Are Love Island contestants actually employees?
After a brief absence, the show that most people hate to love has returned to our screens for the summer – that’s right, Love Island is back!
The concept is simple, win the public vote by coupling up with other contestants in the hope of walking away with the £50,000 grand prize along with a string of after show appearances, sponsorship deals and a huge increase in their Instagram followers…
But, can the contestants actually be classed as employees as opposed to just ‘contestants’ on a reality tv show?
Does employment status really matter?
Under the UK’s employment law, individuals can either be classed as an employee, worker or a self-employed independent contractor, and it’s vital that the correct relationship is created. As with most aspects, the question of whether an individual is an employee or worker can be tricky to answer as the definitions have so far lacked clarity.
Employees have more legal rights than workers, so both the employer and individual need to ensure that they have the right status. Employees have the following additional rights compared to workers and those who are self-employed:
– right to claim unfair dismissal and statutory redundancy pay; – statutory sick pay – right to automatically transfer under TUPE; – cover under their employer’s liability insurance; – ability to make their employer vicariously liable for their actions; – right to various health and safety duties
Employee or contestant?
According to previous contestants, there are a whole host of rules and regulations which they must comply with, including the fact that for 14 days before filming, they are not allowed to have contact with anyone, other than the production staff, by any means (even their phones or via the internet!). Contestants are also not allowed to wear certain clothes and cannot advertise or plug brands whilst on the show. More surprisingly, they are not allowed to be employed by another party prior to joining the show. They also receive a couple of hundred pounds a week to help pay rent and bills back home. This seems to rule out the fact that they could be classed as contractors but still leaves the door ajar for the employee relationship to be created.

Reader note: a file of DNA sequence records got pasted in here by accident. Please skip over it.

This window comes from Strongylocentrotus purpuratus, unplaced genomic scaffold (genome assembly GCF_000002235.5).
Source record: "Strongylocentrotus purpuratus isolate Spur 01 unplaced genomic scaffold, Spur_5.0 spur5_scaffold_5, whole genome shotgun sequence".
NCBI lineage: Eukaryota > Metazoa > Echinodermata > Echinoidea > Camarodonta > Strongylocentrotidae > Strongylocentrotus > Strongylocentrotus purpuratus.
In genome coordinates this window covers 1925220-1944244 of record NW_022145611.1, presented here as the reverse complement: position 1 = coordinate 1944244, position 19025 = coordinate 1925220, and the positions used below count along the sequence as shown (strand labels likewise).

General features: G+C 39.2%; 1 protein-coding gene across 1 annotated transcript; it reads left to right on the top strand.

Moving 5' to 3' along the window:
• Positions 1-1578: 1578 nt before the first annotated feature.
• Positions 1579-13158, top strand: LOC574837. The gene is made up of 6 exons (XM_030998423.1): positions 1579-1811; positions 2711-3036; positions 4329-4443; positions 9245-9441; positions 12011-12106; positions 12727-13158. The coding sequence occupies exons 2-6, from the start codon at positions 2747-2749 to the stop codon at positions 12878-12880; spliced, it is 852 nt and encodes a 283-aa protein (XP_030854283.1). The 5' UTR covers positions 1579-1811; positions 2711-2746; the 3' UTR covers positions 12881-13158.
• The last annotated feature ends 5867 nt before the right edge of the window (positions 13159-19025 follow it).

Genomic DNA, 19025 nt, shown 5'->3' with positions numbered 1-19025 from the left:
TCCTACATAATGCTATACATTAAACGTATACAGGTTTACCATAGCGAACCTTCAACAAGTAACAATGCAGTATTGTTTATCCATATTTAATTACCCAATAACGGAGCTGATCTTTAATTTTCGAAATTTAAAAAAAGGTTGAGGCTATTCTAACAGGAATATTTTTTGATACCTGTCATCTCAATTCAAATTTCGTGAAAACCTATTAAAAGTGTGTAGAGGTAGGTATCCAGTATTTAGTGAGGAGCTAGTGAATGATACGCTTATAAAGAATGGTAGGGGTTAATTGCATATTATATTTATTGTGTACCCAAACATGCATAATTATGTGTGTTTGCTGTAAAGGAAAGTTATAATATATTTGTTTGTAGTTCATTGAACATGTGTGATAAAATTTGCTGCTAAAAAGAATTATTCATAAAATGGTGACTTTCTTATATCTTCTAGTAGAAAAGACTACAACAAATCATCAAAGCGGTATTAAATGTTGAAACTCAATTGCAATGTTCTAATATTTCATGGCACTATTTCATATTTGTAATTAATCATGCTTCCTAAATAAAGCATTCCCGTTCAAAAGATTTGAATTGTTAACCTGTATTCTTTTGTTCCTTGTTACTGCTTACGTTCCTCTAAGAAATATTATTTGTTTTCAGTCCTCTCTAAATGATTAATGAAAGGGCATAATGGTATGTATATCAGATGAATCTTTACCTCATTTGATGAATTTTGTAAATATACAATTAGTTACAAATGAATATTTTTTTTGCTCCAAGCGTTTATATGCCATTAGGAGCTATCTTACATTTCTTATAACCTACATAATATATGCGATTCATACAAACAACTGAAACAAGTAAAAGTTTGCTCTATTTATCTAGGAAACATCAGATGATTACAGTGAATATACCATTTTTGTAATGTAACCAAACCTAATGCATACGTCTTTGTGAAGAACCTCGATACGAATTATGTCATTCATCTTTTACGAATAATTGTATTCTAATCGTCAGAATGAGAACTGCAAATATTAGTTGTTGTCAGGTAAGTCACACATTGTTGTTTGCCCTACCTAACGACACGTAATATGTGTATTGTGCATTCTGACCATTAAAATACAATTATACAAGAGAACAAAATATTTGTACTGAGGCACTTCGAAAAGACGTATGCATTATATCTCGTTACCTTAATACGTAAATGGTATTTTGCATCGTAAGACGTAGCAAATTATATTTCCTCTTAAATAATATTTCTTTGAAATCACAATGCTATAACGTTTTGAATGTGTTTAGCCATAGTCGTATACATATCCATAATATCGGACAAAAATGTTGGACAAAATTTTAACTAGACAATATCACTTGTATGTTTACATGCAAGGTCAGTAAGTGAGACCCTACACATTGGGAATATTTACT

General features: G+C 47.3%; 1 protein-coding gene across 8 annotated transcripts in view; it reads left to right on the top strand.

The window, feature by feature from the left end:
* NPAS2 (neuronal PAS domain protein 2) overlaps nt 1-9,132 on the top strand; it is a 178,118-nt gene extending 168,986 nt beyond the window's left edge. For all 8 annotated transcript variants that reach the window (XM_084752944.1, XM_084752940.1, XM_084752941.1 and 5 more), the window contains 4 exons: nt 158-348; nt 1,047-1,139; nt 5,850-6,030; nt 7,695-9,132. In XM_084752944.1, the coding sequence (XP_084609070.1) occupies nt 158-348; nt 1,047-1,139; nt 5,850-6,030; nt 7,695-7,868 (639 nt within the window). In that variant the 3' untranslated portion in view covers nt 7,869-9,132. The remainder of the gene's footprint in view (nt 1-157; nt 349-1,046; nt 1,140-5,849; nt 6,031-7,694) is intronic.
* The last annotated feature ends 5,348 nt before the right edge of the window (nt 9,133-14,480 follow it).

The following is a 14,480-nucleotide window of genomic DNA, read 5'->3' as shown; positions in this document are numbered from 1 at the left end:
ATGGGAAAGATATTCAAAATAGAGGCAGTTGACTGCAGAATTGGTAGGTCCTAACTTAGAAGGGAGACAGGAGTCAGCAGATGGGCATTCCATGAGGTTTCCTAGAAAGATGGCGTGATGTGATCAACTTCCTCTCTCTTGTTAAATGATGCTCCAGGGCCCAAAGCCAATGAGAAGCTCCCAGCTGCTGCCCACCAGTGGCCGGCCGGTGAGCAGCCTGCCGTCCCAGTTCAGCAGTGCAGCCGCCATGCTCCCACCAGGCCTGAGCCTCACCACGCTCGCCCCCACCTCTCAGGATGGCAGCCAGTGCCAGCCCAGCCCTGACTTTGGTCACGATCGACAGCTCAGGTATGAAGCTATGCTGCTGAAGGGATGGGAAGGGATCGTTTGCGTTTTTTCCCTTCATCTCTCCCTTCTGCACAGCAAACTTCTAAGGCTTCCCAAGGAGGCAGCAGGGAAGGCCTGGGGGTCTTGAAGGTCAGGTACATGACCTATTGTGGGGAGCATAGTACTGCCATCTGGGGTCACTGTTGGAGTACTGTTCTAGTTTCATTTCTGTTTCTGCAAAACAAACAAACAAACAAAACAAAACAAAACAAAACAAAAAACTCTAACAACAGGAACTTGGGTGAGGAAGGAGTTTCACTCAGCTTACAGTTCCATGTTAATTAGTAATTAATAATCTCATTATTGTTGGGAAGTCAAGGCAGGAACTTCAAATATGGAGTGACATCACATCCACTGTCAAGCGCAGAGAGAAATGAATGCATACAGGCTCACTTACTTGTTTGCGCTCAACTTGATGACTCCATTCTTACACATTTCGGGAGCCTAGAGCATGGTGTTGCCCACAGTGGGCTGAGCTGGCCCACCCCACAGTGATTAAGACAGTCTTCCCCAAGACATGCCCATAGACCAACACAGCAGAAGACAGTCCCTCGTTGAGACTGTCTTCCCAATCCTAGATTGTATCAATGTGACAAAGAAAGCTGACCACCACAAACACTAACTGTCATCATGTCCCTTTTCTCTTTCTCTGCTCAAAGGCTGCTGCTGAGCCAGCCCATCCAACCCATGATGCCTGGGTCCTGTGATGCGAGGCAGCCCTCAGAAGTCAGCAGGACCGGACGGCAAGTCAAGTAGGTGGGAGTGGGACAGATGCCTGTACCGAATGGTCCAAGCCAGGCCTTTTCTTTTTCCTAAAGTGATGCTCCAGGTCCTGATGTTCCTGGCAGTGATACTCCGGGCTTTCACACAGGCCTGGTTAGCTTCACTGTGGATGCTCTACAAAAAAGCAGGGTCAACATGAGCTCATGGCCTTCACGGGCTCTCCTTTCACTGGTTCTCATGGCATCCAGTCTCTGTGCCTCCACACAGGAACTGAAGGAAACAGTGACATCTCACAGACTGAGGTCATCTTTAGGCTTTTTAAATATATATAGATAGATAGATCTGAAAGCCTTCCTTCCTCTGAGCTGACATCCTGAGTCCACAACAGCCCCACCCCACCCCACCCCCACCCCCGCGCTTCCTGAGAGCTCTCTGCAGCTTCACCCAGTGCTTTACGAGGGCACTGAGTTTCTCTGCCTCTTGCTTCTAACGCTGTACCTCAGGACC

To date, no reality tv contestants have brought an employment law claim in the UK, however the same cannot be said for tv stars in France.
Participants of a similar show, Temptation Island, alleged that they should be classed as employees and that their rights had been infringed by working overtime. In a ruling which surprised many, the Paris Appeal Court agreed and held that they should be classed as employees. The contestants were consequently entitled to a whole raft of employment benefits, such as overtime, holiday pay, wrongful dismissal, unfair dismissal and an extra payment for being illegally employed!
There’s no guarantee that the Tribunal would come to a similar conclusion in the UK, but employers, especially those in the media sector, should take note.
What should employers do?
Clearly it is important at the outset to establish the relationship that an employer has with workers. The main takeaway is to ensure that there are adequate contracts in place to establish the working relationship and terms of employment as if there is even a risk that a worker (or individual) could be classed as an employee then an employer could face a claim for the benefits that they should have been entitled to.
If you are an employer who would like advice regarding your workforce’s status or are an employee with concerns over your employment status, please get in touch with a member of the team on 01752 292201.